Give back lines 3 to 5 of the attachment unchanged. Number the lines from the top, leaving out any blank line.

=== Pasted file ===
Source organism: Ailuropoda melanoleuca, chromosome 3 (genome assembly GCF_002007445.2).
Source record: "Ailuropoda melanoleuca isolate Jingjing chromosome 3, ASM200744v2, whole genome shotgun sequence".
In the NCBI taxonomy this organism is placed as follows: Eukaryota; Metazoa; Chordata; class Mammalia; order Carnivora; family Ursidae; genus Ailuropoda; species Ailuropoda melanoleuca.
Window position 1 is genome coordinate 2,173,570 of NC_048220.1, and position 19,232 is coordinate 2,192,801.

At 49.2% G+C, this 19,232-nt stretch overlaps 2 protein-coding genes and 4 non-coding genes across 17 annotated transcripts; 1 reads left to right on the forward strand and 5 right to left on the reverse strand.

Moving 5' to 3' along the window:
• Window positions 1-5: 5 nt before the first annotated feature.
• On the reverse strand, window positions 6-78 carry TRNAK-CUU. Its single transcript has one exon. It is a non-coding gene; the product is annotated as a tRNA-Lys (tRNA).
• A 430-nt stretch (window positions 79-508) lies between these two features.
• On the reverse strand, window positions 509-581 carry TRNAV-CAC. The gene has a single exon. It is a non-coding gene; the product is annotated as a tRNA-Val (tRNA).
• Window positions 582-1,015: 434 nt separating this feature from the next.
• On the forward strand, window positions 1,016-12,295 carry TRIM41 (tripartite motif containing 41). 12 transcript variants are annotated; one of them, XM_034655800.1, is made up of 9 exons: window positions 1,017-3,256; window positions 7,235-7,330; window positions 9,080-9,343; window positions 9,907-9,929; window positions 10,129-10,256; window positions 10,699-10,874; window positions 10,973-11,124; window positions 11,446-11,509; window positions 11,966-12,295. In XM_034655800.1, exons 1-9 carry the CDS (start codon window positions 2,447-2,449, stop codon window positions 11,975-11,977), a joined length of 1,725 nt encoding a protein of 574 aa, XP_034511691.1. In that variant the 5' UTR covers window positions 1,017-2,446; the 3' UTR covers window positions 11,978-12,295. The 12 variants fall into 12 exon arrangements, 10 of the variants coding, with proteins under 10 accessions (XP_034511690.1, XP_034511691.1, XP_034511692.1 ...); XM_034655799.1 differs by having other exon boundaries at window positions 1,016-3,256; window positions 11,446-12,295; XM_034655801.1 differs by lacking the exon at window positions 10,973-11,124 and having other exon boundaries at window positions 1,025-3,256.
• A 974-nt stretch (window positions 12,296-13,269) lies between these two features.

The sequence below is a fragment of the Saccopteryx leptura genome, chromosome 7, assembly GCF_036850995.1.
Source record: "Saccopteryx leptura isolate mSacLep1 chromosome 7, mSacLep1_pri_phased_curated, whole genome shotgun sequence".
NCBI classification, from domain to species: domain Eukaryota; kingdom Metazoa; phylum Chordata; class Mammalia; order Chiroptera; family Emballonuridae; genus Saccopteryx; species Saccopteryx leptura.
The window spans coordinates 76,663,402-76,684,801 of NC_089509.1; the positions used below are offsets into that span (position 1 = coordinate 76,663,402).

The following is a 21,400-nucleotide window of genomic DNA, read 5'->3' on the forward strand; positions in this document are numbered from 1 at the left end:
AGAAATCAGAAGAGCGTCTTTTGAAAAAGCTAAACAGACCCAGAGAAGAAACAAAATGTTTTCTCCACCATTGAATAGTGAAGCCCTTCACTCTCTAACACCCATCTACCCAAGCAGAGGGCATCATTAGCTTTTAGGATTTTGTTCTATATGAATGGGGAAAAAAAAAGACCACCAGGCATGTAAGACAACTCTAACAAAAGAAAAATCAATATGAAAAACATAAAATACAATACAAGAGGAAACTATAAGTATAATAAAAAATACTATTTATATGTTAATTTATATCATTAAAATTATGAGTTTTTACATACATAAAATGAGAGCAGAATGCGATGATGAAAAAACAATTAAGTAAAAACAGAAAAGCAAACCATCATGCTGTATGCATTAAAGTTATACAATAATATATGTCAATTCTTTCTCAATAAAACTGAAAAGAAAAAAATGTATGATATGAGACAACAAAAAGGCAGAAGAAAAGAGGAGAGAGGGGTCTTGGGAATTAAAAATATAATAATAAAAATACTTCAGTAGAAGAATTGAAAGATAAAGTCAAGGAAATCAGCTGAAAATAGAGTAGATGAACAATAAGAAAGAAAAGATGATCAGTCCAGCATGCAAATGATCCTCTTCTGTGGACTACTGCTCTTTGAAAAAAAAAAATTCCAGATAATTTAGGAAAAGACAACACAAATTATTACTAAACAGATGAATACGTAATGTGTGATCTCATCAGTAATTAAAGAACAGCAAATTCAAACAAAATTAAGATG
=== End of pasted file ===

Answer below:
In the NCBI taxonomy this organism is placed as follows: Eukaryota; Metazoa; Chordata; class Mammalia; order Carnivora; family Ursidae; genus Ailuropoda; species Ailuropoda melanoleuca.
Window position 1 is genome coordinate 2,173,570 of NC_048220.1, and position 19,232 is coordinate 2,192,801.

At 49.2% G+C, this 19,232-nt stretch overlaps 2 protein-coding genes and 4 non-coding genes across 17 annotated transcripts; 1 reads left to right on the forward strand and 5 right to left on the reverse strand.